Healthspan July 05, 2018

Protein comes in all shapes, sizes, formats and flavours. Check out the scoop on unflavoured protein and why it’s your perfect partner for exercise.

Why take protein powder?

The amount of protein you need differs, depending on the type of person you are; however, for the average man or woman in the UK, the Recommended Daily Allowance is 0.8 grams of protein per kilogram of your own body weight, in which case you can work out how much you exactly need. An average adult aged 19-64 should intake 50g of protein per day (NHS, 2017).

Protein powder is a great way to ensure that your body is getting enough of the nutrient; this is especially important if you’re active and looking to build muscle, or would prefer an ‘on-the-go’ boost than a whole meal with a complete protein. Your body’s need for protein may change if you’re recovering from an injury, just starting your fitness journey or going vegan.

Following a vegan diet can mean that you’re deficient in some key minerals and nutrients. Some vegans may consider taking vegan protein if they’re getting a lower than average amount of protein in their diets. If you aren’t vegan then whey protein is often preferred by gym goers due to it being a ‘complete’ protein meaning that it contains the full spectrum of amino acids that the body needs (Block, 2017). Those amino acids play a crucial role in the storage of nutrients and there are 8 that the human body doesn’t produce However, Healthspan’s vegan protein also has the added benefit of the having the complete amino acid profile.

Unflavoured protein vs flavoured protein

Cleaner diets

If you’re unable to incorporate more protein into your diet through food, then protein powder could be the most efficient way. Making a shake is quick and convenient for someone with an active lifestyle, ensuring that an extra boost of protein is at your fingertips.

Unflavoured protein powders can allow for cleaner diets, as there aren’t any artificial flavourings that could potentially cause negative side-effects.

Versatility

Unflavoured protein powder offers more versatility than flavoured powder, which means you can be creative with what you do with it. Buying a single flavour of protein powder can limit you to how you ingest it. If you just buy a chocolate flavour you then must plan what to pair it with if you want to make different smoothies or shakes. This isn’t an issue with unflavoured powder, you can create smoothies with fresh or frozen fruit without compromising the flavour. One day you may crave a strawberry and banana smoothie, and the next you may want blueberry and kiwi!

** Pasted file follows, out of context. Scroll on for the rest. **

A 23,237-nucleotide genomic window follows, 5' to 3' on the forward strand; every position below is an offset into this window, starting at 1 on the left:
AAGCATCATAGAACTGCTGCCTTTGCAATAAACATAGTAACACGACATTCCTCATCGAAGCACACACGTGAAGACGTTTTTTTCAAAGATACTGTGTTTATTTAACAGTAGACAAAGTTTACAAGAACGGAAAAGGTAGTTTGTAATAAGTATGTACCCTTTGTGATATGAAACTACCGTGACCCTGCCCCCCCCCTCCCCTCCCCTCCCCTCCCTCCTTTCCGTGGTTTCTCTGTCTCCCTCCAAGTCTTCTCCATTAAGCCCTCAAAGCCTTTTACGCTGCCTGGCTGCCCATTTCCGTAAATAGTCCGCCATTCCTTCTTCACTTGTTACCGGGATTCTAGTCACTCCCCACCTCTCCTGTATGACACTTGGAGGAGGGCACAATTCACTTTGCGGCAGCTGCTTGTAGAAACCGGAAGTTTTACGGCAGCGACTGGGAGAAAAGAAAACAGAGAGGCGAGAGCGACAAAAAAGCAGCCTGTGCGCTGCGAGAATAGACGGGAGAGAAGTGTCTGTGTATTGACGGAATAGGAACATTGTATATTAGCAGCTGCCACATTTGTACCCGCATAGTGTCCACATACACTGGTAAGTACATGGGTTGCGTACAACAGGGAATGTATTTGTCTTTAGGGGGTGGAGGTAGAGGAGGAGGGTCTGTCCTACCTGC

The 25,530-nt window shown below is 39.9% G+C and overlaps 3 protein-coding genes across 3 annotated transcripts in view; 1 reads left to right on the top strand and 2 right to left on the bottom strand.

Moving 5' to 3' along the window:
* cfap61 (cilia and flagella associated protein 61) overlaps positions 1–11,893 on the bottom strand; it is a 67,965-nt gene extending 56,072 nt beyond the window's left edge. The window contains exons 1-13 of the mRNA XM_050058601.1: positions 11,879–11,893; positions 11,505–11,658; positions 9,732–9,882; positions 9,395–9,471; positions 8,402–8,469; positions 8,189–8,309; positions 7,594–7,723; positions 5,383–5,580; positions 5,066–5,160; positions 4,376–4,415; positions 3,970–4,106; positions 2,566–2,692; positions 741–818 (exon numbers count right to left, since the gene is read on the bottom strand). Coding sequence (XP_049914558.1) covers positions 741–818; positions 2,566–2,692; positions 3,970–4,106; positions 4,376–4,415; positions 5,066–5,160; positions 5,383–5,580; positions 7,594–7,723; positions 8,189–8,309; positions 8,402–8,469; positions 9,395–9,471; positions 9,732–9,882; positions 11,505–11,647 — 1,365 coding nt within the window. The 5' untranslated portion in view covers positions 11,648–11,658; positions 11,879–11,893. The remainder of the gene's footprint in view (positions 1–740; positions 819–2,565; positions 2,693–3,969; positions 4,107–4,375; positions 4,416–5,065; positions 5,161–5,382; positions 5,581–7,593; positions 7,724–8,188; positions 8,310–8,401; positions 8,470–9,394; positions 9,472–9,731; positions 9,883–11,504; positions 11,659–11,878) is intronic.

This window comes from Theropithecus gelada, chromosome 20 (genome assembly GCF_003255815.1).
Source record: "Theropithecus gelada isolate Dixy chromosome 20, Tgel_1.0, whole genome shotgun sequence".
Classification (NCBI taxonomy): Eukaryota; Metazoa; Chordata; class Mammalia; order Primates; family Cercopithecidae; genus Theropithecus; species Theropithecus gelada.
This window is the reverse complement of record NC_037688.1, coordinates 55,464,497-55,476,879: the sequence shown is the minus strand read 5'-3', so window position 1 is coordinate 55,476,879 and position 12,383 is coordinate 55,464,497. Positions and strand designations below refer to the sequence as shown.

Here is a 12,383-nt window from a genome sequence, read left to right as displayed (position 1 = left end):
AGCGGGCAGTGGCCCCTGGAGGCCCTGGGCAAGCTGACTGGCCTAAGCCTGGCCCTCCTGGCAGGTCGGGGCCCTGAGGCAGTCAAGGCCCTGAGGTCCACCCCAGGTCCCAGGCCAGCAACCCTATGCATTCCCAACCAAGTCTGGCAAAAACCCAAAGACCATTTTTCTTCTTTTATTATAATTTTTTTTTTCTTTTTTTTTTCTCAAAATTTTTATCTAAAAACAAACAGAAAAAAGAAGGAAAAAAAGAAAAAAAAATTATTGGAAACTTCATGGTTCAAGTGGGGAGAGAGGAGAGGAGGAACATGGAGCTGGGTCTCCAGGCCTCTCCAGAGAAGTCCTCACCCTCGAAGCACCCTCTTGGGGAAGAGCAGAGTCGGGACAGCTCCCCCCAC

Healthspan have introduced a range of Elite Protein Flavour Drops that you can add to your protein shake at the strength you like; allowing you to decide the sweetness and the flavour you fancy.

Food

The most abundant protein foods available are meat and some fish sources. Another food type containing quality amounts of protein are dairy and poultry produce. Milk, yoghurt and eggs are brilliant foods to increase the protein content of a meal or as a way of making a quick snack packing a protein hit. If you find it difficult to get protein through diet, then adding unflavoured protein powder to your food can be a fun and creative way to get protein into the food you eat. Whilst adding protein powder into food isn’t a new idea, unflavoured protein allows for creativity when producing new snacks to fulfil your dietary needs throughout the day.

There are many delicious meals and snacks where you can add that extra protein where you feel you are otherwise lacking:

How about a nice protein filled breakfast? You don’t need a fry up or a meat filled breakfast to cater to those needs, the No-Bake Energy Balls? This small snack is packed with healthy sources of fibre, fats and protein; keeping you full and content.

Dessert should never be taken off the menu, especially when you can make your own Protein Ice Cream or Chocolate Chia Protein Pudding; you’ll be able to fulfil your sweet tooth cravings without feeling guilty for indulging!


References
NHS (2017). Reference intakes explained
Block, D (2017). Whey Vs. Soy Vs. Vegan Protein: Which Is Best?

 

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